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Cold Readings Vs. Prepared Monologues

By April 12, 2011

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Auditions are rarely the same. Casting directors are looking for all sorts of talents, acting styles, and "looks." Sometimes, the audition merely involves having a conversation with the actor. I have been to a few casting calls in which they simply wanted to see what an actor looked like in person. (Those were usually followed up with a brief nod and a "thanks for coming.")

Most calls involve some level of acting. During certain types of auditions (especially for live theater auditions), actors will be expected to have a prepared monologue (sometimes of their own choosing). For example, in the several productions of Shakespeare plays that I have participated in, I have always been instructed to select a classic monologue. Days before, I memorize the heck out of it, and when it's time to audition, I am given the entire stage to work my magic (or crash and burn).

As daunting as that might sound, most actors prefer arriving with a prepared monologue rather than dealing with the dreaded "cold reading" audition. Cold reading simply means reading the lines of the play (usually for the very first time) and doing one's best to display a character that the director will fall in love with.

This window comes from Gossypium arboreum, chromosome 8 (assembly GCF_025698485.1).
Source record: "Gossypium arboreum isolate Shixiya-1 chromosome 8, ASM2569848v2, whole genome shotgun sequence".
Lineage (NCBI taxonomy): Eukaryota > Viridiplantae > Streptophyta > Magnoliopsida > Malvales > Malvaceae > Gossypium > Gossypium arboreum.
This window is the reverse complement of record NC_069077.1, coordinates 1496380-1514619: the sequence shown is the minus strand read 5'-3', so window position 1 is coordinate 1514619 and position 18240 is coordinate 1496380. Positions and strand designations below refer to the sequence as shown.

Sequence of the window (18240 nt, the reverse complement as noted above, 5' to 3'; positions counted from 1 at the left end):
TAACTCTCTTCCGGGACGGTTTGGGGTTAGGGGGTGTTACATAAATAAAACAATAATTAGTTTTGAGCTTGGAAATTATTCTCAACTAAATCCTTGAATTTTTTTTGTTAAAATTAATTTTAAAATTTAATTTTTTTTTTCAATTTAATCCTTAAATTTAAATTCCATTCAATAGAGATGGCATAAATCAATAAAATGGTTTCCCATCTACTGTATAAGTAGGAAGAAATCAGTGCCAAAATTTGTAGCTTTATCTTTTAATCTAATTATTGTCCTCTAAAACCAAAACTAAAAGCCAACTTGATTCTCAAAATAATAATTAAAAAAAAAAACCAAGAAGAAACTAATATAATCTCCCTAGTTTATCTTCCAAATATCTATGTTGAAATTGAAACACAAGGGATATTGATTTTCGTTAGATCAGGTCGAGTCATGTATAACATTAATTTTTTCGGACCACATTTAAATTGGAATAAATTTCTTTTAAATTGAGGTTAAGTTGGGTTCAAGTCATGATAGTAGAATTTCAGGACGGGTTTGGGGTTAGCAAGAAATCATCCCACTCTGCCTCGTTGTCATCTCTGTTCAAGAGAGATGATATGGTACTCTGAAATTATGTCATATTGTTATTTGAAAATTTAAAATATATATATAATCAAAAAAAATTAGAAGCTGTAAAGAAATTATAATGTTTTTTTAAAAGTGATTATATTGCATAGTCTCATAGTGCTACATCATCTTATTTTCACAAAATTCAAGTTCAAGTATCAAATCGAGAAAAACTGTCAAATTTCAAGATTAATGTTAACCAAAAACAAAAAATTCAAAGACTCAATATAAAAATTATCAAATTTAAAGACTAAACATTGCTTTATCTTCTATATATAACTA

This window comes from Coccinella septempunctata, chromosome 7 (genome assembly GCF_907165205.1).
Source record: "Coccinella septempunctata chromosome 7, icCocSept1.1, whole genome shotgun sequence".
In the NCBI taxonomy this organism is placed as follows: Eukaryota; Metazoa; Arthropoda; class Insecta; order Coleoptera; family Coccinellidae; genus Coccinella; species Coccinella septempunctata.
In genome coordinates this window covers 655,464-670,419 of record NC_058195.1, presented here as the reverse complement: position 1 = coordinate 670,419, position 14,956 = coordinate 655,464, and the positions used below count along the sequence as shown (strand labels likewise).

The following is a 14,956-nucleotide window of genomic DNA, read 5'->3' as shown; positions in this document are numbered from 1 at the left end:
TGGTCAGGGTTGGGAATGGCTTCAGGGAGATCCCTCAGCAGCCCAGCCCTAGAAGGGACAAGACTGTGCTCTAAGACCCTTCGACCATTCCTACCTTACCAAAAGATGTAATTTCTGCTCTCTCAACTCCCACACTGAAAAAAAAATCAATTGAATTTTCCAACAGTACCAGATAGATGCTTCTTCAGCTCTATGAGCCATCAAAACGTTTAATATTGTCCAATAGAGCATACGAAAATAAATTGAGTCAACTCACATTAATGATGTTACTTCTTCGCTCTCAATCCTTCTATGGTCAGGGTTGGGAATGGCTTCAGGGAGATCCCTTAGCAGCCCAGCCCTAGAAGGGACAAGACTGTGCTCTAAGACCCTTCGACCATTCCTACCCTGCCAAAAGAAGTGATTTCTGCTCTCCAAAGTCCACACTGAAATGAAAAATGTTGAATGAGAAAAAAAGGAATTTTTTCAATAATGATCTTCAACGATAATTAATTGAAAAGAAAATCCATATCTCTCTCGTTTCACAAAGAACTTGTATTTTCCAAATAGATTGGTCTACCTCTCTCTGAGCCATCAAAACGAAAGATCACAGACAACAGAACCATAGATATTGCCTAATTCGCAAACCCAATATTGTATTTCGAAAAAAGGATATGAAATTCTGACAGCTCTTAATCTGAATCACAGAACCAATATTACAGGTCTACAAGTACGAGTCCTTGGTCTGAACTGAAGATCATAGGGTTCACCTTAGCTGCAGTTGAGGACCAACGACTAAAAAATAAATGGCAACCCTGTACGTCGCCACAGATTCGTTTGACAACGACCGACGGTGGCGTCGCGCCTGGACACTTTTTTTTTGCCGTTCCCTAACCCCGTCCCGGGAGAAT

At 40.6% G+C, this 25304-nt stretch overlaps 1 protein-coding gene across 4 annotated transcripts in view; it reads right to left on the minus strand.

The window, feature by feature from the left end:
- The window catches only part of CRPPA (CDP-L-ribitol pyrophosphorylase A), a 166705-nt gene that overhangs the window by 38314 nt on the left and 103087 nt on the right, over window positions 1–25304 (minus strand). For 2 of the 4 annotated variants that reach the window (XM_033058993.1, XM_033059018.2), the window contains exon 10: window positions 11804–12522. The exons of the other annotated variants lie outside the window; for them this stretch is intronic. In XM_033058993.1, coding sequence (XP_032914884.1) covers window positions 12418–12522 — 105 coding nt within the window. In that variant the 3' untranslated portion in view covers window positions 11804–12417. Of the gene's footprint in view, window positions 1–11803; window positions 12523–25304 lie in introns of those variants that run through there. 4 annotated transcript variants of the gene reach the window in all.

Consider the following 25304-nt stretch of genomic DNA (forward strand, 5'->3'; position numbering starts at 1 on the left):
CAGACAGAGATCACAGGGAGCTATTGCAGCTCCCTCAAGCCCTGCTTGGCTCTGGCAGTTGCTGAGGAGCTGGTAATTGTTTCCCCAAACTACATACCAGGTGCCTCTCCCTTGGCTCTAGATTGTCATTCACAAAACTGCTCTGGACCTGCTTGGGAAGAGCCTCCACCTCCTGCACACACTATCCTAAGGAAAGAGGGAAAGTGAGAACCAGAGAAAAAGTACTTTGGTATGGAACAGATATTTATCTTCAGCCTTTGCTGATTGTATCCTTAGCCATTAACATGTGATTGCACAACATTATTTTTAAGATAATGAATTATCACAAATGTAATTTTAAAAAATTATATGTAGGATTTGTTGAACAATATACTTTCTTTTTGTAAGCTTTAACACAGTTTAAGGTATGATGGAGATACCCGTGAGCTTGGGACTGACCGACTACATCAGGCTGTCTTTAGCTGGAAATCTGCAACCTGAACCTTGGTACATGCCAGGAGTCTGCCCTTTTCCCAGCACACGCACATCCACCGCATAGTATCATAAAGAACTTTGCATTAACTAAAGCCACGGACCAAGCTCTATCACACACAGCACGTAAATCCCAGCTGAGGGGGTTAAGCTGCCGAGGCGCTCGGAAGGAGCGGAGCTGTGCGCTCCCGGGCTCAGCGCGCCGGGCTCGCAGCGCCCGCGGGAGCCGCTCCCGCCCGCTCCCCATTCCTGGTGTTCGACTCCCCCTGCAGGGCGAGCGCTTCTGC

Which one do you prefer? Cold reading or the prepared monologue? Or are they both intimidating? If so, check out my audition tips:


April 14, 2011 at 2:24 pm
(1) Angela Mitchell says:

Great piece. It’s an interesting debate because, from my own experiences in performance, the two skills are really separate. Some performers are superb cold readers, but they may not evolve as richly or as far as others who are less sure of themselves “on the spot.”

From a directing perspective on the character angle, I don’t want people coming in with a set view of the character, so for cold readings, I really like to try to pay attention to how well they listen, to how adaptive they are as we progress, and to little glimmers of how they might progress in the creation of the show.

April 18, 2011 at 5:18 pm
(2) Eric Brandt says:

There’s a third path as well that Wade didn’t touched on.

Increasingly, I find that when I’m on the casting side of the table, rather than the auditioning side, I like to spend a lot of time having the prospective actors doing improv work. I work exclusively in community theater and many of the people auditioning don’t bring a ton of experience in with them. By introducing a series of improvs, I can see how far a person loosens up, how well they can take direction, how much they can “become” rather than “act”, and it keeps the playing field level since no one knows what to expect next.

From there, I can go to a very few short readings to get an idea of voice, but the heavy lifting is already done by then.

Of course, that means I have to have a pretty clear idea of what I’m looking for, but in the CT realm, it’s probably more realistic to expect the director to be prepared for auditions than to hope the auditionees will be.

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